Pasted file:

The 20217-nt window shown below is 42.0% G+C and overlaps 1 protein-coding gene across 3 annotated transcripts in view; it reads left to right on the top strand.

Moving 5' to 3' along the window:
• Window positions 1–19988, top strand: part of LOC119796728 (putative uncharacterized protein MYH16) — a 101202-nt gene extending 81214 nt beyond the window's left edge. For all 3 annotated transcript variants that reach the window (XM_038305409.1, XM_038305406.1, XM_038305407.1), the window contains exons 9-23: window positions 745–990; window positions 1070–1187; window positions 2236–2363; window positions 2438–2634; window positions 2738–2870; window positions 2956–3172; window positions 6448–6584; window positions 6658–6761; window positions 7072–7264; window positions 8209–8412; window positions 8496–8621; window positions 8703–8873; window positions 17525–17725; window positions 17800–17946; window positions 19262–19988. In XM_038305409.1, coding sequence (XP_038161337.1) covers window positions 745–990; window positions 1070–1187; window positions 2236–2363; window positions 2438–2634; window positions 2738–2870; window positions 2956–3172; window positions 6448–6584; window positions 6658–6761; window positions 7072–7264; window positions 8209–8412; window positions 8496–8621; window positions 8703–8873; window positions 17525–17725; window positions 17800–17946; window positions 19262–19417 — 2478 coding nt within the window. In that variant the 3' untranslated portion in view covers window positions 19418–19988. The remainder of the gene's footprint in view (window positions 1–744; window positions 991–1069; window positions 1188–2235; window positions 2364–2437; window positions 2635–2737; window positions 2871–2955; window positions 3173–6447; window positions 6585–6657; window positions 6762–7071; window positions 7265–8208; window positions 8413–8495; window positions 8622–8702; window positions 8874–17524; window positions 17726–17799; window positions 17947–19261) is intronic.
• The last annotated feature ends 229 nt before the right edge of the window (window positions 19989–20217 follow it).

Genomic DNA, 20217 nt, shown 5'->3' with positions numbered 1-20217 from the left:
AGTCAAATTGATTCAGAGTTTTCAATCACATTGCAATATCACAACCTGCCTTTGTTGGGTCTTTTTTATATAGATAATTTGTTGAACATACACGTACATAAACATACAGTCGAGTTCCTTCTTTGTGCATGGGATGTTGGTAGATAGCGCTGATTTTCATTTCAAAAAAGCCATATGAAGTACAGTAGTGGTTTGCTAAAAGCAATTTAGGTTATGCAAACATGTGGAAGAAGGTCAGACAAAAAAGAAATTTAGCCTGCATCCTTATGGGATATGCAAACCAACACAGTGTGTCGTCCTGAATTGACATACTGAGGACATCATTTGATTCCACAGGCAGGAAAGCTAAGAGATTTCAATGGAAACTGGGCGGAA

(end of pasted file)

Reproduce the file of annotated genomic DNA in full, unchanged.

The 20217-nt window shown below is 42.0% G+C and overlaps 1 protein-coding gene across 3 annotated transcripts in view; it reads left to right on the top strand.

Moving 5' to 3' along the window:
• Window positions 1–19988, top strand: part of LOC119796728 (putative uncharacterized protein MYH16) — a 101202-nt gene extending 81214 nt beyond the window's left edge. For all 3 annotated transcript variants that reach the window (XM_038305409.1, XM_038305406.1, XM_038305407.1), the window contains exons 9-23: window positions 745–990; window positions 1070–1187; window positions 2236–2363; window positions 2438–2634; window positions 2738–2870; window positions 2956–3172; window positions 6448–6584; window positions 6658–6761; window positions 7072–7264; window positions 8209–8412; window positions 8496–8621; window positions 8703–8873; window positions 17525–17725; window positions 17800–17946; window positions 19262–19988. In XM_038305409.1, coding sequence (XP_038161337.1) covers window positions 745–990; window positions 1070–1187; window positions 2236–2363; window positions 2438–2634; window positions 2738–2870; window positions 2956–3172; window positions 6448–6584; window positions 6658–6761; window positions 7072–7264; window positions 8209–8412; window positions 8496–8621; window positions 8703–8873; window positions 17525–17725; window positions 17800–17946; window positions 19262–19417 — 2478 coding nt within the window. In that variant the 3' untranslated portion in view covers window positions 19418–19988. The remainder of the gene's footprint in view (window positions 1–744; window positions 991–1069; window positions 1188–2235; window positions 2364–2437; window positions 2635–2737; window positions 2871–2955; window positions 3173–6447; window positions 6585–6657; window positions 6762–7071; window positions 7265–8208; window positions 8413–8495; window positions 8622–8702; window positions 8874–17524; window positions 17726–17799; window positions 17947–19261) is intronic.
• The last annotated feature ends 229 nt before the right edge of the window (window positions 19989–20217 follow it).

Genomic DNA, 20217 nt, shown 5'->3' with positions numbered 1-20217 from the left:
AGTCAAATTGATTCAGAGTTTTCAATCACATTGCAATATCACAACCTGCCTTTGTTGGGTCTTTTTTATATAGATAATTTGTTGAACATACACGTACATAAACATACAGTCGAGTTCCTTCTTTGTGCATGGGATGTTGGTAGATAGCGCTGATTTTCATTTCAAAAAAGCCATATGAAGTACAGTAGTGGTTTGCTAAAAGCAATTTAGGTTATGCAAACATGTGGAAGAAGGTCAGACAAAAAAGAAATTTAGCCTGCATCCTTATGGGATATGCAAACCAACACAGTGTGTCGTCCTGAATTGACATACTGAGGACATCATTTGATTCCACAGGCAGGAAAGCTAAGAGATTTCAATGGAAACTGGGCGGAA